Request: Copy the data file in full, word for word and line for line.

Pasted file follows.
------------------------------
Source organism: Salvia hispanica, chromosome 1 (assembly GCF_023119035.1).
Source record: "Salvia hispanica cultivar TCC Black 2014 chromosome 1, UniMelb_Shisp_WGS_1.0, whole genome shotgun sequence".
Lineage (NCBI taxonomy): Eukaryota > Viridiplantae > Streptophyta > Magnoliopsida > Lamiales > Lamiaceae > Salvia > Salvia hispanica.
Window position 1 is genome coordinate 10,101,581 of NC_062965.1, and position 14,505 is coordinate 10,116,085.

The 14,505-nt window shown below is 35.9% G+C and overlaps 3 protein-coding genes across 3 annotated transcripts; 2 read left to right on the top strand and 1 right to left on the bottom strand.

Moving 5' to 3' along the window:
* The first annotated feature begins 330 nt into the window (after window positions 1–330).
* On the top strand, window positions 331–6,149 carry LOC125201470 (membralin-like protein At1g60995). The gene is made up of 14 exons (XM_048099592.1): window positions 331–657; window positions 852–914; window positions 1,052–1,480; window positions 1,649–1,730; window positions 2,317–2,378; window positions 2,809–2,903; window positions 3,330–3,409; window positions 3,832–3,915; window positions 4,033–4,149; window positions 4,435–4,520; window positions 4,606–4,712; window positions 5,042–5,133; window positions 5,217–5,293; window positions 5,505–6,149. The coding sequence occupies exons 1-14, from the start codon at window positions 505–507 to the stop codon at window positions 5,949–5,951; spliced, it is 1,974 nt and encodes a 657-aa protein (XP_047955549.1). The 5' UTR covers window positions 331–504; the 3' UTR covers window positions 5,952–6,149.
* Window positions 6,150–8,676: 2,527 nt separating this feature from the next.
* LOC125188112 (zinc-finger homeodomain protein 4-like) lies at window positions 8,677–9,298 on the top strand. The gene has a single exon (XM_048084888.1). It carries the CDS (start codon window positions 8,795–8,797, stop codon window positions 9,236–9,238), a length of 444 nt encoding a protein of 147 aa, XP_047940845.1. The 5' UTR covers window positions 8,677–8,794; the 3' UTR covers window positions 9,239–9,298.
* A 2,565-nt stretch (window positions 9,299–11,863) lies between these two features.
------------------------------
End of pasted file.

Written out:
Source organism: Salvia hispanica, chromosome 1 (assembly GCF_023119035.1).
Source record: "Salvia hispanica cultivar TCC Black 2014 chromosome 1, UniMelb_Shisp_WGS_1.0, whole genome shotgun sequence".
Lineage (NCBI taxonomy): Eukaryota > Viridiplantae > Streptophyta > Magnoliopsida > Lamiales > Lamiaceae > Salvia > Salvia hispanica.
Window position 1 is genome coordinate 10,101,581 of NC_062965.1, and position 14,505 is coordinate 10,116,085.

The 14,505-nt window shown below is 35.9% G+C and overlaps 3 protein-coding genes across 3 annotated transcripts; 2 read left to right on the top strand and 1 right to left on the bottom strand.

Moving 5' to 3' along the window:
* The first annotated feature begins 330 nt into the window (after window positions 1–330).
* On the top strand, window positions 331–6,149 carry LOC125201470 (membralin-like protein At1g60995). The gene is made up of 14 exons (XM_048099592.1): window positions 331–657; window positions 852–914; window positions 1,052–1,480; window positions 1,649–1,730; window positions 2,317–2,378; window positions 2,809–2,903; window positions 3,330–3,409; window positions 3,832–3,915; window positions 4,033–4,149; window positions 4,435–4,520; window positions 4,606–4,712; window positions 5,042–5,133; window positions 5,217–5,293; window positions 5,505–6,149. The coding sequence occupies exons 1-14, from the start codon at window positions 505–507 to the stop codon at window positions 5,949–5,951; spliced, it is 1,974 nt and encodes a 657-aa protein (XP_047955549.1). The 5' UTR covers window positions 331–504; the 3' UTR covers window positions 5,952–6,149.
* Window positions 6,150–8,676: 2,527 nt separating this feature from the next.
* LOC125188112 (zinc-finger homeodomain protein 4-like) lies at window positions 8,677–9,298 on the top strand. The gene has a single exon (XM_048084888.1). It carries the CDS (start codon window positions 8,795–8,797, stop codon window positions 9,236–9,238), a length of 444 nt encoding a protein of 147 aa, XP_047940845.1. The 5' UTR covers window positions 8,677–8,794; the 3' UTR covers window positions 9,239–9,298.
* A 2,565-nt stretch (window positions 9,299–11,863) lies between these two features.